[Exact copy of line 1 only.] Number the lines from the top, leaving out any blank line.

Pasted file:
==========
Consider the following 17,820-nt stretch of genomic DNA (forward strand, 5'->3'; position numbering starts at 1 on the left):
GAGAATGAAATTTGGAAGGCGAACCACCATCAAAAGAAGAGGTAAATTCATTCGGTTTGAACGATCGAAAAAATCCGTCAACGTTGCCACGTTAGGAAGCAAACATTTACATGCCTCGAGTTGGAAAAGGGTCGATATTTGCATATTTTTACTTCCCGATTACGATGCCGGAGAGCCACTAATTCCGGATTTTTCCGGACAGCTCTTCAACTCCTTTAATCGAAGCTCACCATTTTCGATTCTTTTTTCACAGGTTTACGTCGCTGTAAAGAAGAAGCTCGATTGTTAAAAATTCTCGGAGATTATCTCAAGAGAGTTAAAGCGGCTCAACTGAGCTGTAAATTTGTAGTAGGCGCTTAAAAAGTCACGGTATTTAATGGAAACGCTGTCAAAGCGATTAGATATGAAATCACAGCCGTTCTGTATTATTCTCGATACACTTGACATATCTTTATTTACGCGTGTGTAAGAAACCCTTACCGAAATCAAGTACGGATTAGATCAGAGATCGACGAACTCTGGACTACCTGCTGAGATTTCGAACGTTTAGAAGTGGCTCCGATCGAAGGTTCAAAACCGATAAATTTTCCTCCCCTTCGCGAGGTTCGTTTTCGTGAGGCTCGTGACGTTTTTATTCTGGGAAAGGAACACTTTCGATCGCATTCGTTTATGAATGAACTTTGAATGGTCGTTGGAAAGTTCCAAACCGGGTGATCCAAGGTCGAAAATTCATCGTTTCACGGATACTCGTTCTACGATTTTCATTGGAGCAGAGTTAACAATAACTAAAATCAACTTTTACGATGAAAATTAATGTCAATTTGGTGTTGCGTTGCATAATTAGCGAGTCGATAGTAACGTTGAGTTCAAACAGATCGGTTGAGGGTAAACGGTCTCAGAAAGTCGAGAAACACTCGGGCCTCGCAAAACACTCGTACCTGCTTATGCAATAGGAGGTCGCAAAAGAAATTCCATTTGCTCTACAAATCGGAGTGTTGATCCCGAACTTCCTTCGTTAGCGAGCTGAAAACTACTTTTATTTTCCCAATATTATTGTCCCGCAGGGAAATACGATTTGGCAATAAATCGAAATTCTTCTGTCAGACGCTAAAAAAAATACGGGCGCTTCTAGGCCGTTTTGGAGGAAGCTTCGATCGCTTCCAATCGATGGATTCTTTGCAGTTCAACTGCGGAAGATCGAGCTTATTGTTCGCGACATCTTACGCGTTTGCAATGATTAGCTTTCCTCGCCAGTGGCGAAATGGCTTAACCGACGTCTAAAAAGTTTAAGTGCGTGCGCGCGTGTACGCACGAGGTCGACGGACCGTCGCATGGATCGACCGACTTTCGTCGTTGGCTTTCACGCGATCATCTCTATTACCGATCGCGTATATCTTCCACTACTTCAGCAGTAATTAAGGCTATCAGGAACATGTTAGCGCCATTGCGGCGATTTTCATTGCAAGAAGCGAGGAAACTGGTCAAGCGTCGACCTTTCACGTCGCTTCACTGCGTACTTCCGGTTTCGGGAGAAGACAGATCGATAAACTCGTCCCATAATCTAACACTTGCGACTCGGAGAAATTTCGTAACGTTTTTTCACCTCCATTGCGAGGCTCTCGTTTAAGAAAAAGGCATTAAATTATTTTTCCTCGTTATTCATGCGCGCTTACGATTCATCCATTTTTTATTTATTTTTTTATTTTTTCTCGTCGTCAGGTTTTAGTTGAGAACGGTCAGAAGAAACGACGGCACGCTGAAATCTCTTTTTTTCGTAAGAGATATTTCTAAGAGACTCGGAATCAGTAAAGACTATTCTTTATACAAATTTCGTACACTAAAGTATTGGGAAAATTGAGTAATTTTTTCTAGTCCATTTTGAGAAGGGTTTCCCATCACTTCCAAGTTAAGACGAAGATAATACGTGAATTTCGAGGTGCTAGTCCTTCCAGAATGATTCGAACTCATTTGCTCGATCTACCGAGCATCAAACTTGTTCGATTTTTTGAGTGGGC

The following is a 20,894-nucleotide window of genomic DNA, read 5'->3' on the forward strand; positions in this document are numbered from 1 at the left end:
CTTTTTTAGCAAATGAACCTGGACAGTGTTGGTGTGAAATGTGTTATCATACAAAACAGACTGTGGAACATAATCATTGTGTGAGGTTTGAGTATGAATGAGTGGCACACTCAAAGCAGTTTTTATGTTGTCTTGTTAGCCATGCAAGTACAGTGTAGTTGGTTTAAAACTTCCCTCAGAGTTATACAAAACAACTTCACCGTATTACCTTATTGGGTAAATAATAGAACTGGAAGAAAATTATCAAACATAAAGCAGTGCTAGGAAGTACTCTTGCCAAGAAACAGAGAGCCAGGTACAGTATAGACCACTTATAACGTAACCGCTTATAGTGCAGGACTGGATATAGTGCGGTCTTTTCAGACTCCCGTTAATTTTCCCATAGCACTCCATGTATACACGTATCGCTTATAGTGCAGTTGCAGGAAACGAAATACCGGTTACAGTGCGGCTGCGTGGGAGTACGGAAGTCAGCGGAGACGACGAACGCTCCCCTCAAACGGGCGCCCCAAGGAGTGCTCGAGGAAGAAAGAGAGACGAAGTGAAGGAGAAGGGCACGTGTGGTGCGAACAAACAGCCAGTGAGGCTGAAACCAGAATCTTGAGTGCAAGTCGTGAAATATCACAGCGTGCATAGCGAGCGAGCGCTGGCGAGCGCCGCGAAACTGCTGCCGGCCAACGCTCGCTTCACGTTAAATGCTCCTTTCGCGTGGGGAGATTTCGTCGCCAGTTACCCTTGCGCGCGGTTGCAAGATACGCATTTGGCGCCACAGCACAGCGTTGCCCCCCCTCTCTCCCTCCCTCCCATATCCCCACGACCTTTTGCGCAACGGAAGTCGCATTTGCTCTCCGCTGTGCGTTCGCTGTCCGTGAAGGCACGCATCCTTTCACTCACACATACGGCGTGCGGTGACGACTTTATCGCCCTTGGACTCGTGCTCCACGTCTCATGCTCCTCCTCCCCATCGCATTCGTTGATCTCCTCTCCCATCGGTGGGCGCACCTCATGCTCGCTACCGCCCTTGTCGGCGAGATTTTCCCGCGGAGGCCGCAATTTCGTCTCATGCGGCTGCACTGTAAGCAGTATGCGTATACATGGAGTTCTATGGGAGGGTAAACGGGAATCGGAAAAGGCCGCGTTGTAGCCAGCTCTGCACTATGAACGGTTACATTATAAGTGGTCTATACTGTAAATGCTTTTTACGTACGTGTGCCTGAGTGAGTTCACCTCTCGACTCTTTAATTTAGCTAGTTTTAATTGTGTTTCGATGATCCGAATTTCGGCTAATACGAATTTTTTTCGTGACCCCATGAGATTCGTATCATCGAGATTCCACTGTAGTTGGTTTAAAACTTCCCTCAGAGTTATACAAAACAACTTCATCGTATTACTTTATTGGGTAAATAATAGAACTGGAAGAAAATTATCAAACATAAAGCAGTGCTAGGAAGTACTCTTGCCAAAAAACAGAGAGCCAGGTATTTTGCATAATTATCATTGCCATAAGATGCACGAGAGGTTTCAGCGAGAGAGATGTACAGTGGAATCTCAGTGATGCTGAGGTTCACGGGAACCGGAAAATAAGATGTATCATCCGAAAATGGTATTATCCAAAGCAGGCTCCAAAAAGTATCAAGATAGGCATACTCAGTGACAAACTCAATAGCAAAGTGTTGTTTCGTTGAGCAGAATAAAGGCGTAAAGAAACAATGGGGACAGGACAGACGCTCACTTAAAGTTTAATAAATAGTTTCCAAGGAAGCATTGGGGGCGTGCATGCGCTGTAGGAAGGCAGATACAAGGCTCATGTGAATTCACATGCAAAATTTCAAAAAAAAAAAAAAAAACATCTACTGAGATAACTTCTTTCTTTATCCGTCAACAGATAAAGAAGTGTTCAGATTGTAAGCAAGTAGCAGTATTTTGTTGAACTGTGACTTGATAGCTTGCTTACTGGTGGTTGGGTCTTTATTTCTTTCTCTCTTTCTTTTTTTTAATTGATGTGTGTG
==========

Consider the following 17,820-nt stretch of genomic DNA (forward strand, 5'->3'; position numbering starts at 1 on the left):